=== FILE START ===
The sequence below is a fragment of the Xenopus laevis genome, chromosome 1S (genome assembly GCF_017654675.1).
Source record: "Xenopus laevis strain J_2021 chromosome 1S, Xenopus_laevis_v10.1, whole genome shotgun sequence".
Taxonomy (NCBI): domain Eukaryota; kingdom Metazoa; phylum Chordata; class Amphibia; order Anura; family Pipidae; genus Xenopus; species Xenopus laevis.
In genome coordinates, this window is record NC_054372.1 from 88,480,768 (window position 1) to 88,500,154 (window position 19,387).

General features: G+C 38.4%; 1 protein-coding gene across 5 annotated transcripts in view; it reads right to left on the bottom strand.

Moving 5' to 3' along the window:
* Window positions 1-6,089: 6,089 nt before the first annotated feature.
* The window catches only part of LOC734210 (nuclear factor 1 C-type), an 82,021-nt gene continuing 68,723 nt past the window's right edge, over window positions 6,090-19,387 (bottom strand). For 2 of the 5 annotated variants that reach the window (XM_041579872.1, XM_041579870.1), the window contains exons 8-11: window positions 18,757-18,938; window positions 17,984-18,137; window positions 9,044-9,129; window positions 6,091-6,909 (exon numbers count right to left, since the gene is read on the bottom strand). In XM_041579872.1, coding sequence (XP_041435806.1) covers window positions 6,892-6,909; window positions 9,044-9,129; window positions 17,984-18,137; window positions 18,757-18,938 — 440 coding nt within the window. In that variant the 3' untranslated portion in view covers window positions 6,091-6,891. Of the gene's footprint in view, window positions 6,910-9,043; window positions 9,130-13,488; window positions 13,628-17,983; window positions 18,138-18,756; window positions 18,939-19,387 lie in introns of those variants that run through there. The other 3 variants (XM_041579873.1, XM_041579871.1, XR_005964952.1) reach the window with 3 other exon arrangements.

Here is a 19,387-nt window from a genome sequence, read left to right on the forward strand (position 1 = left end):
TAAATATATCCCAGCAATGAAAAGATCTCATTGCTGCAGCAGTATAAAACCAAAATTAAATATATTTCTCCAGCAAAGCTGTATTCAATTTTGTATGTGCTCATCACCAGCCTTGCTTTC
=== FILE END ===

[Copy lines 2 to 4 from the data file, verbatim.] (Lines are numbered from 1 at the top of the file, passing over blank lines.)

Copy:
Source record: "Xenopus laevis strain J_2021 chromosome 1S, Xenopus_laevis_v10.1, whole genome shotgun sequence".
Taxonomy (NCBI): domain Eukaryota; kingdom Metazoa; phylum Chordata; class Amphibia; order Anura; family Pipidae; genus Xenopus; species Xenopus laevis.
In genome coordinates, this window is record NC_054372.1 from 88,480,768 (window position 1) to 88,500,154 (window position 19,387).